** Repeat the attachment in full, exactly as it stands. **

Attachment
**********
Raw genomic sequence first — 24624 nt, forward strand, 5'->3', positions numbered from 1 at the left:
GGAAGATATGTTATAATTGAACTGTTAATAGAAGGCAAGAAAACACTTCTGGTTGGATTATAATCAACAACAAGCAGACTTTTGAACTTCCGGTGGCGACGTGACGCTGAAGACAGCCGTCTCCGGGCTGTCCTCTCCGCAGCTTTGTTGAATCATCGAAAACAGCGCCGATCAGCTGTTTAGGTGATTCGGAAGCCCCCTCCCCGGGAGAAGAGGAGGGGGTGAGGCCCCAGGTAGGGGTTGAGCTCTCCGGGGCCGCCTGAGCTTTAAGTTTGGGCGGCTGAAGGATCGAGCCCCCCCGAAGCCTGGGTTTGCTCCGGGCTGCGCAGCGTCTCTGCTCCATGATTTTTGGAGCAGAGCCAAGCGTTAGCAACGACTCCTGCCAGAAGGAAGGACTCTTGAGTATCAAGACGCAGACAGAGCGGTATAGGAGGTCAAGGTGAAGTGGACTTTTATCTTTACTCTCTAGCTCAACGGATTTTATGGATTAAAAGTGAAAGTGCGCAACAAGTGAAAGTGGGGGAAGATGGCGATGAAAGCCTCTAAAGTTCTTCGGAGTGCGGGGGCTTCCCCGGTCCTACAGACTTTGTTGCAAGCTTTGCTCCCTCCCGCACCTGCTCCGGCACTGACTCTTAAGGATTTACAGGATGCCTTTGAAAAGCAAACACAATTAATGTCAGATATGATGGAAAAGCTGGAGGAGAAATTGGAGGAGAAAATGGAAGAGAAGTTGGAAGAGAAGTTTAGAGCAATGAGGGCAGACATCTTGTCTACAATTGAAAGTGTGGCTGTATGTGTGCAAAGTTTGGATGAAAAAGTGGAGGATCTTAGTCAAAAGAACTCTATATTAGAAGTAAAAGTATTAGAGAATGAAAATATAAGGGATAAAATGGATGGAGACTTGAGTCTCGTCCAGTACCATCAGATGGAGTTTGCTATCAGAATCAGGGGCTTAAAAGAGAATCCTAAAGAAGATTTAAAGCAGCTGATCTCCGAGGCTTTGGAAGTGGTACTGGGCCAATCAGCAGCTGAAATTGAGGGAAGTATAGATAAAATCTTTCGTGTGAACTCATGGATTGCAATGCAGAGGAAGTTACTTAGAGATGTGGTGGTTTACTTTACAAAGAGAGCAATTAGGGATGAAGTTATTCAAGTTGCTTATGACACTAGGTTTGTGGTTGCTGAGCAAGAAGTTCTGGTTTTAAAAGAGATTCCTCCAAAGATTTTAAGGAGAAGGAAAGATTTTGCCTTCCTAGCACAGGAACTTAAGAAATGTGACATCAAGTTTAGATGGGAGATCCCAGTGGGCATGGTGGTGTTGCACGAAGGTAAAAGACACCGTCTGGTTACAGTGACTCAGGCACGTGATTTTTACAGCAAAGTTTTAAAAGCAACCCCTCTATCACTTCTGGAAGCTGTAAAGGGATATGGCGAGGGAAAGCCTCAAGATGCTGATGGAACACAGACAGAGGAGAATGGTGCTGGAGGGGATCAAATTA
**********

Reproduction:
Raw genomic sequence first — 24624 nt, forward strand, 5'->3', positions numbered from 1 at the left:
GGAAGATATGTTATAATTGAACTGTTAATAGAAGGCAAGAAAACACTTCTGGTTGGATTATAATCAACAACAAGCAGACTTTTGAACTTCCGGTGGCGACGTGACGCTGAAGACAGCCGTCTCCGGGCTGTCCTCTCCGCAGCTTTGTTGAATCATCGAAAACAGCGCCGATCAGCTGTTTAGGTGATTCGGAAGCCCCCTCCCCGGGAGAAGAGGAGGGGGTGAGGCCCCAGGTAGGGGTTGAGCTCTCCGGGGCCGCCTGAGCTTTAAGTTTGGGCGGCTGAAGGATCGAGCCCCCCCGAAGCCTGGGTTTGCTCCGGGCTGCGCAGCGTCTCTGCTCCATGATTTTTGGAGCAGAGCCAAGCGTTAGCAACGACTCCTGCCAGAAGGAAGGACTCTTGAGTATCAAGACGCAGACAGAGCGGTATAGGAGGTCAAGGTGAAGTGGACTTTTATCTTTACTCTCTAGCTCAACGGATTTTATGGATTAAAAGTGAAAGTGCGCAACAAGTGAAAGTGGGGGAAGATGGCGATGAAAGCCTCTAAAGTTCTTCGGAGTGCGGGGGCTTCCCCGGTCCTACAGACTTTGTTGCAAGCTTTGCTCCCTCCCGCACCTGCTCCGGCACTGACTCTTAAGGATTTACAGGATGCCTTTGAAAAGCAAACACAATTAATGTCAGATATGATGGAAAAGCTGGAGGAGAAATTGGAGGAGAAAATGGAAGAGAAGTTGGAAGAGAAGTTTAGAGCAATGAGGGCAGACATCTTGTCTACAATTGAAAGTGTGGCTGTATGTGTGCAAAGTTTGGATGAAAAAGTGGAGGATCTTAGTCAAAAGAACTCTATATTAGAAGTAAAAGTATTAGAGAATGAAAATATAAGGGATAAAATGGATGGAGACTTGAGTCTCGTCCAGTACCATCAGATGGAGTTTGCTATCAGAATCAGGGGCTTAAAAGAGAATCCTAAAGAAGATTTAAAGCAGCTGATCTCCGAGGCTTTGGAAGTGGTACTGGGCCAATCAGCAGCTGAAATTGAGGGAAGTATAGATAAAATCTTTCGTGTGAACTCATGGATTGCAATGCAGAGGAAGTTACTTAGAGATGTGGTGGTTTACTTTACAAAGAGAGCAATTAGGGATGAAGTTATTCAAGTTGCTTATGACACTAGGTTTGTGGTTGCTGAGCAAGAAGTTCTGGTTTTAAAAGAGATTCCTCCAAAGATTTTAAGGAGAAGGAAAGATTTTGCCTTCCTAGCACAGGAACTTAAGAAATGTGACATCAAGTTTAGATGGGAGATCCCAGTGGGCATGGTGGTGTTGCACGAAGGTAAAAGACACCGTCTGGTTACAGTGACTCAGGCACGTGATTTTTACAGCAAAGTTTTAAAAGCAACCCCTCTATCACTTCTGGAAGCTGTAAAGGGATATGGCGAGGGAAAGCCTCAAGATGCTGATGGAACACAGACAGAGGAGAATGGTGCTGGAGGGGATCAAATTA